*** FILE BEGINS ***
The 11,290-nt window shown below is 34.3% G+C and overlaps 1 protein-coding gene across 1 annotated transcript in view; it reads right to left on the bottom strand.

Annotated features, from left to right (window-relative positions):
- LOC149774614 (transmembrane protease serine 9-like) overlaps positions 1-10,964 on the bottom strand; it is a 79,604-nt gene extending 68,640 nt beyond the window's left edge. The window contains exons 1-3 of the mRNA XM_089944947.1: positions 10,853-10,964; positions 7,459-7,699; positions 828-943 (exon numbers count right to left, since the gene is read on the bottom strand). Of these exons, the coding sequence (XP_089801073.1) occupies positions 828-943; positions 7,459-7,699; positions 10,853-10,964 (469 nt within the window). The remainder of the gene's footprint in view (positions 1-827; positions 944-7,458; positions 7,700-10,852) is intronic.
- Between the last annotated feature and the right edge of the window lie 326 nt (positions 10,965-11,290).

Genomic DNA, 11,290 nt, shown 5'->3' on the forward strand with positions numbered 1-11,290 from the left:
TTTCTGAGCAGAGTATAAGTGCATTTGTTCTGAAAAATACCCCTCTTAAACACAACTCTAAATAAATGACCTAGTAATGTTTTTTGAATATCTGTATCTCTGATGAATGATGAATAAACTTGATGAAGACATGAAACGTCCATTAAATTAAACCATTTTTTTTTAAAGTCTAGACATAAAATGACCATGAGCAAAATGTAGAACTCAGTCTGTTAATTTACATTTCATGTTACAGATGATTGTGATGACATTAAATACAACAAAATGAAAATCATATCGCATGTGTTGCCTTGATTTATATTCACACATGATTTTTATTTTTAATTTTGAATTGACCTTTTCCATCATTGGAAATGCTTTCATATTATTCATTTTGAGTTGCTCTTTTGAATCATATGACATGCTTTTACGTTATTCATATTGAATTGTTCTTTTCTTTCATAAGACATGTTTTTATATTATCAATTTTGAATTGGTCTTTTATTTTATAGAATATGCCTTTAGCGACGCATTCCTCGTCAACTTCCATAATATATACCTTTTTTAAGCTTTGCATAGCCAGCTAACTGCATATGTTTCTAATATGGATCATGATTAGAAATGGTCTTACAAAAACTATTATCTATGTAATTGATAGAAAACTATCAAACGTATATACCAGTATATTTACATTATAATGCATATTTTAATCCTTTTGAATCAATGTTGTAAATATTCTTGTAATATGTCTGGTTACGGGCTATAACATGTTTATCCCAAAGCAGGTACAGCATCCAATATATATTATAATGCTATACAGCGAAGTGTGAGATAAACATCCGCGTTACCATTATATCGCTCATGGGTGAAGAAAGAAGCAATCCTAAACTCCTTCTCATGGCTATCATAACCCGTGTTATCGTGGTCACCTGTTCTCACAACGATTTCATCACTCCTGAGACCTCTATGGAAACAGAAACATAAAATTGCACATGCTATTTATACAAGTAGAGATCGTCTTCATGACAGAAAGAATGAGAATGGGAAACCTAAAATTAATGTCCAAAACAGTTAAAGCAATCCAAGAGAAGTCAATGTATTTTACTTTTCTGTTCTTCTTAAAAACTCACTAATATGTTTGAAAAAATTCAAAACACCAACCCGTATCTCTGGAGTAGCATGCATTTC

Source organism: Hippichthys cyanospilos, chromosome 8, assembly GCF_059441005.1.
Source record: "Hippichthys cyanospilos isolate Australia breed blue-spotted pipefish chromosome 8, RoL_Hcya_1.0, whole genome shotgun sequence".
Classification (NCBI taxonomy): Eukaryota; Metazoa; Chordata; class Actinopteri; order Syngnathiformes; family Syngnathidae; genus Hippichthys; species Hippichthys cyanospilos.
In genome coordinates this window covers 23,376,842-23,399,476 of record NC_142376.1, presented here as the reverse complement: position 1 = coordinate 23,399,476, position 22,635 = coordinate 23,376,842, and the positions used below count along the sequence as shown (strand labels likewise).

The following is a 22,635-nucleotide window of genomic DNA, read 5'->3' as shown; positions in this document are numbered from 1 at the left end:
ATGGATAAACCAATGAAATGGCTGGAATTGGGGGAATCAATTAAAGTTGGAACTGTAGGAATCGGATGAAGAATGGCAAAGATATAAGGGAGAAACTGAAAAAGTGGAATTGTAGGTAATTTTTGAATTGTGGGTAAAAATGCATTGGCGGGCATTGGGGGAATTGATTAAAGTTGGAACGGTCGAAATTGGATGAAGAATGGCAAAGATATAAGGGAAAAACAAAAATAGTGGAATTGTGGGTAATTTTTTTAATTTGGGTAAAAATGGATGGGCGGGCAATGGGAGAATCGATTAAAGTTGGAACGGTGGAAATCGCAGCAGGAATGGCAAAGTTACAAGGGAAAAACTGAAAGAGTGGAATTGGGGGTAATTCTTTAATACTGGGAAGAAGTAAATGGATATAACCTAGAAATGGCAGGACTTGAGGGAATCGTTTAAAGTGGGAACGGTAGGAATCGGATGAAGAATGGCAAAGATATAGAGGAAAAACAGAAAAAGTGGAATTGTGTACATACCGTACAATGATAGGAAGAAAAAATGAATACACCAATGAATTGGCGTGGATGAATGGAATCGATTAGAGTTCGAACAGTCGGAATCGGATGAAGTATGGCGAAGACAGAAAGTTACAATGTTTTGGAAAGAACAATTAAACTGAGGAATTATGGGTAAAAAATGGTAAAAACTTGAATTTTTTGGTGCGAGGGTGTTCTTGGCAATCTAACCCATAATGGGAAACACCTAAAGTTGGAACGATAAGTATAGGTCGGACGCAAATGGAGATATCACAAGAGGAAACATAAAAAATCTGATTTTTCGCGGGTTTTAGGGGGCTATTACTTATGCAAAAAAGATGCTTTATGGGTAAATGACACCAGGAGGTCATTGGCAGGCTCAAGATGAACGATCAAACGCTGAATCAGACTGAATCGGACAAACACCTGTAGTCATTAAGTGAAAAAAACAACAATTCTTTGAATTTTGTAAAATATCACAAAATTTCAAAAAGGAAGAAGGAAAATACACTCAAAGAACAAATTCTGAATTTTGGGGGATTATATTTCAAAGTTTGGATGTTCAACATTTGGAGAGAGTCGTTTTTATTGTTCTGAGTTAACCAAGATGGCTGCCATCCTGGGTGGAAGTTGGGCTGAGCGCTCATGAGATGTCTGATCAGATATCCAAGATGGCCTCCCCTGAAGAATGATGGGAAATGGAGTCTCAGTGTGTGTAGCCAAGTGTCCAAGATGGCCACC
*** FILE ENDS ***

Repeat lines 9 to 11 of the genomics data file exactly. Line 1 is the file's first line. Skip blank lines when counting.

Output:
Classification (NCBI taxonomy): Eukaryota; Metazoa; Chordata; class Actinopteri; order Syngnathiformes; family Syngnathidae; genus Hippichthys; species Hippichthys cyanospilos.
In genome coordinates this window covers 23,376,842-23,399,476 of record NC_142376.1, presented here as the reverse complement: position 1 = coordinate 23,399,476, position 22,635 = coordinate 23,376,842, and the positions used below count along the sequence as shown (strand labels likewise).

The following is a 22,635-nucleotide window of genomic DNA, read 5'->3' as shown; positions in this document are numbered from 1 at the left end: